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Clin Biomech (Bristol, Avon). 2016 Jun;35:49-55. doi: 10.1016/j.clinbiomech.2016.04.007. Epub 2016 Apr 19.

Response of the muscles in the pelvic floor and the lower lateral abdominal wall during the Active Straight Leg Raise in women with and without pelvic girdle pain: An experimental study.

Author information

1
Department of Medical and Health Sciences, Division of Physiotherapy, Linköping University, Linköping, Sweden. Electronic address: jenny.sjodahl@liu.se.
2
Department of Medical and Health Sciences, Division of Physiotherapy, Linköping University, Linköping, Sweden; Institute of Neuroscience and Physiology, Department of Health and Rehabilitation, Division of Physiotherapy, University of Gothenburg, Sweden. Electronic address: annelie.gutke@neuro.gu.se.
3
Department of Biomedical Engineering, Linköping University, Linköping, Sweden. Electronic address: ghazaleh.ghaffari@chalmers.se.
4
Department of Biomedical Engineering, Linköping University, Linköping, Sweden. Electronic address: tomas.stromberg@liu.se.
5
Department of Medical and Health Sciences, Division of Physiotherapy, Linköping University, Linköping, Sweden. Electronic address: birgitta.oberg@liu.se.

Abstract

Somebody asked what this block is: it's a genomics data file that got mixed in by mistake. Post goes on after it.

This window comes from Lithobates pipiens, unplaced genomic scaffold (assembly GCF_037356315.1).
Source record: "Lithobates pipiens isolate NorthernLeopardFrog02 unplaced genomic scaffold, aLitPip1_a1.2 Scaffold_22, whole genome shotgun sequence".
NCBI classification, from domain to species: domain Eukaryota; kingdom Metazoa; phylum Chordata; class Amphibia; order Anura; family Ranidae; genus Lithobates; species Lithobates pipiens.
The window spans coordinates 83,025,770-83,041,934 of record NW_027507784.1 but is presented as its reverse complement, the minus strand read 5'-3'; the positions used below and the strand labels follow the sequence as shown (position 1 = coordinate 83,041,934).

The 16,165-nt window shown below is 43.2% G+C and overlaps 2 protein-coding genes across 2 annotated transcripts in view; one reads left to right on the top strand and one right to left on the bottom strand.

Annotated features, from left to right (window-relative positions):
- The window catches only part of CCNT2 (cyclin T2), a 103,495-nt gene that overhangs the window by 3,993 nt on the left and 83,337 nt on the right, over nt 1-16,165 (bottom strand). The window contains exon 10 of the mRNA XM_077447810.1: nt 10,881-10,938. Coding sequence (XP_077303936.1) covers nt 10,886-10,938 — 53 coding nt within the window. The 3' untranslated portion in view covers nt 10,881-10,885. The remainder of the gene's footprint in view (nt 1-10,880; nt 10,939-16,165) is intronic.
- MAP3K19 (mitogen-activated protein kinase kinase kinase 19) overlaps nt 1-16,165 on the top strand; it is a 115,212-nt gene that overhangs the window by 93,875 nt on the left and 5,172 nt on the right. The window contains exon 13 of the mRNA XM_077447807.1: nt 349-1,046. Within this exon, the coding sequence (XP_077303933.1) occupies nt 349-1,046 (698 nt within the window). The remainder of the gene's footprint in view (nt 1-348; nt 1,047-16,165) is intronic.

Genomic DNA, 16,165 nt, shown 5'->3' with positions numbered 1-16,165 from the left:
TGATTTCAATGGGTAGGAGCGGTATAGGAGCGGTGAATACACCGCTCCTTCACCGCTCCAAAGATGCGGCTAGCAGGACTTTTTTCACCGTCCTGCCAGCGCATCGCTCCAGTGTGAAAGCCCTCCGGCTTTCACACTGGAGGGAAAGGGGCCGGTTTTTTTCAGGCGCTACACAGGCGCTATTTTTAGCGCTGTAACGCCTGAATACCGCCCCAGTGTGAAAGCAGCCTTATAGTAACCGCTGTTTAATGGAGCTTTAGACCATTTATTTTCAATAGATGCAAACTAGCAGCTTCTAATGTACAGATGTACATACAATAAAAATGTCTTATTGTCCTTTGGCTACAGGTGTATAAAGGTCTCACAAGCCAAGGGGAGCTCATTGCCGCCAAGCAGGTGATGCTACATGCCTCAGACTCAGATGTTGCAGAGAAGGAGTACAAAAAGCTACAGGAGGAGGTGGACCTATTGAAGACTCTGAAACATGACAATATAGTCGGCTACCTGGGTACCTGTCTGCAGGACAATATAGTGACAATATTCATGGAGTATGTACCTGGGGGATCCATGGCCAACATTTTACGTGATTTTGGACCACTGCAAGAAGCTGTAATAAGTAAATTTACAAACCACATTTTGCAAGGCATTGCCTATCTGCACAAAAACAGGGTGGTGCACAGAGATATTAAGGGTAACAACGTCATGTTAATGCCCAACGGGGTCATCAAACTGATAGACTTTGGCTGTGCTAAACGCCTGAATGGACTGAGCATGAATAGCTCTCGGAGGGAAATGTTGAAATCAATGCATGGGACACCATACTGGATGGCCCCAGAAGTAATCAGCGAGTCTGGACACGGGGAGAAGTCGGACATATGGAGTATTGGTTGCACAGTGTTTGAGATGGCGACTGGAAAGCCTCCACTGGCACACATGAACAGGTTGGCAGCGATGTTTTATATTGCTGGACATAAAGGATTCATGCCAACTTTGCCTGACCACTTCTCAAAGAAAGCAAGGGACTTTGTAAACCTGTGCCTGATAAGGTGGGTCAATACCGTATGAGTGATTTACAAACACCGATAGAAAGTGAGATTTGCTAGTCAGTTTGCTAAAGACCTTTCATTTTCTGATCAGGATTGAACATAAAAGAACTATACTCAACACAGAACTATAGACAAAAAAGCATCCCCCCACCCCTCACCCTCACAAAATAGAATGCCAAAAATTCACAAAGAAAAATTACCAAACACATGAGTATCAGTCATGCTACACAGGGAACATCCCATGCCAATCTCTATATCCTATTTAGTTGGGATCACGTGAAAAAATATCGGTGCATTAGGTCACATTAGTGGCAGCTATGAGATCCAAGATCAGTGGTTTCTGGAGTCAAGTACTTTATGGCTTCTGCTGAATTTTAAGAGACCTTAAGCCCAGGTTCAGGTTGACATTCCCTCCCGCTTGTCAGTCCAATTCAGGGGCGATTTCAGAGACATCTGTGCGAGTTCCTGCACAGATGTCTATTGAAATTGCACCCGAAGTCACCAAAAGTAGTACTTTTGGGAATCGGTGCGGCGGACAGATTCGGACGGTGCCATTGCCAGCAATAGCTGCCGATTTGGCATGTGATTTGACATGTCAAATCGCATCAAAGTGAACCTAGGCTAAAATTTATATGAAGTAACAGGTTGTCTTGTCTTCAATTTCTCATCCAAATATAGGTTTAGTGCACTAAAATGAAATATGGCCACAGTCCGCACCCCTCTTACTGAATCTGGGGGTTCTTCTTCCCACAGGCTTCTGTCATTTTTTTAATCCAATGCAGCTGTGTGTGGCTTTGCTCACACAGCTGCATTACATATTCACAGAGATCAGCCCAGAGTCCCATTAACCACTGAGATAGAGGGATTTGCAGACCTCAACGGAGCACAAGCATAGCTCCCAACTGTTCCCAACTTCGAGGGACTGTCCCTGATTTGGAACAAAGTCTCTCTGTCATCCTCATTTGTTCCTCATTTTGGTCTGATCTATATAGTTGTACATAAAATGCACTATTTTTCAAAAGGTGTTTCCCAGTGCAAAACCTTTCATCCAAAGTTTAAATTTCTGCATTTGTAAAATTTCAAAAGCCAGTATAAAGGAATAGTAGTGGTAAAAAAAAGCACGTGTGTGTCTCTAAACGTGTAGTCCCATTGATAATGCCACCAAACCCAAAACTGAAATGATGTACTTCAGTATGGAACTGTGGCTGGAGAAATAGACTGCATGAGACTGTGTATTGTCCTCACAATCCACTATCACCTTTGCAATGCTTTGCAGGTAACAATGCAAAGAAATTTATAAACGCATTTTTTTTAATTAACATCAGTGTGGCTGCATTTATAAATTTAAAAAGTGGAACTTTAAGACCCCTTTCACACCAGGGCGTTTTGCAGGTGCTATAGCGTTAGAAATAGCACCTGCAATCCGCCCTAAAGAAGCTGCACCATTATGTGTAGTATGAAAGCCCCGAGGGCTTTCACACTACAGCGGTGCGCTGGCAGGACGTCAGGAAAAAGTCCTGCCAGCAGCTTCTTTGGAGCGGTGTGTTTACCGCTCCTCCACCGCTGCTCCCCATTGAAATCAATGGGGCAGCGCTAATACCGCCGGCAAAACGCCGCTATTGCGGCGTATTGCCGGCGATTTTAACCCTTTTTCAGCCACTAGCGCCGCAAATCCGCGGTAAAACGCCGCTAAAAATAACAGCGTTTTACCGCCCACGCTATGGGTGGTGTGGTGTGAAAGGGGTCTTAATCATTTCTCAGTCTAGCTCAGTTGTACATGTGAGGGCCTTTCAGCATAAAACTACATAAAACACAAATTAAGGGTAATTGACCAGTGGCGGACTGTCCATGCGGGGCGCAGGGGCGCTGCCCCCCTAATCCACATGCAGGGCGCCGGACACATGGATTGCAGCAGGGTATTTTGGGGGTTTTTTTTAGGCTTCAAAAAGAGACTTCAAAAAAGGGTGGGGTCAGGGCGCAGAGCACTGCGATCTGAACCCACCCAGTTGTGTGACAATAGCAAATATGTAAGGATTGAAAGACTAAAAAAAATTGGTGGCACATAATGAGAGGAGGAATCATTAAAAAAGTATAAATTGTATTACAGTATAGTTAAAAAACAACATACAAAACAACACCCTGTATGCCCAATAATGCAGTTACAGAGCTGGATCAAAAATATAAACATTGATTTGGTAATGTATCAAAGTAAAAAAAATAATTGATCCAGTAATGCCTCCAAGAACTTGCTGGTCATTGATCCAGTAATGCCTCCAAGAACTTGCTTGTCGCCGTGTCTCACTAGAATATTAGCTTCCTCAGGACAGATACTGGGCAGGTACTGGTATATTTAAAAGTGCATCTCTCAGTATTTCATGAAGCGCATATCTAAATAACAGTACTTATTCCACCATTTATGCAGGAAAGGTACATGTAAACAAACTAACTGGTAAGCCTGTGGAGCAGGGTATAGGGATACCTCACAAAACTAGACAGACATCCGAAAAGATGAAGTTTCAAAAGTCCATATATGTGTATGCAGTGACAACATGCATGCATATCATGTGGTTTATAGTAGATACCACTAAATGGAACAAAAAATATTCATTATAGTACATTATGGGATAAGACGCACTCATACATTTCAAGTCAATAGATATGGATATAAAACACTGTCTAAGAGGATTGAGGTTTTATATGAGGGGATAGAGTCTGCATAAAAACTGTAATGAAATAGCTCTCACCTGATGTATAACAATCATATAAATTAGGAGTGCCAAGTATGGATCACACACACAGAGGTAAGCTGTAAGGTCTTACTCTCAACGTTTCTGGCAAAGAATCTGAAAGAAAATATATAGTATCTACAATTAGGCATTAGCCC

BACKGROUND:

The relationship between activation of the stabilizing muscles of the lumbopelvic region during the Active Straight Leg Raise test and pelvic girdle pain remains unknown. Therefore, the aim was to examine automatic contractions in relation to pre-activation in the muscles of the pelvic floor and the lower lateral abdominal wall during leg lifts, performed as the Active Straight Leg Raise test, in women with and without persistent postpartum pelvic girdle pain.

METHODS:

Sixteen women with pelvic girdle pain and eleven pain-free women performed contralateral and ipsilateral leg lifts, while surface electromyographic activity was recorded from the pelvic floor and unilaterally from the lower lateral abdominal wall. As participants performed leg lifts onset time was calculated as the time from increased muscle activity to leg lift initiation.

FINDINGS:

No significant differences were observed between the groups during the contralateral leg lift. During the subsequent ipsilateral leg lift, pre-activation in the pelvic floor muscles was observed in 36% of women with pelvic girdle pain and in 91% of pain-free women (P=0.01). Compared to pain-free women, women with pelvic girdle pain also showed significantly later onset time in both the pelvic floor muscles (P=0.01) and the muscles of the lower lateral abdominal wall (P<0.01).

INTERPRETATION:

We suggest that disturbed motor activation patterns influence women's ability to stabilize the pelvis during leg lifts. This could be linked to provocation of pain during repeated movements.

KEYWORDS:

Chronic pelvic pain; Electromyography; Joint instability; Low back pain; Pelvic pain; Post-partum

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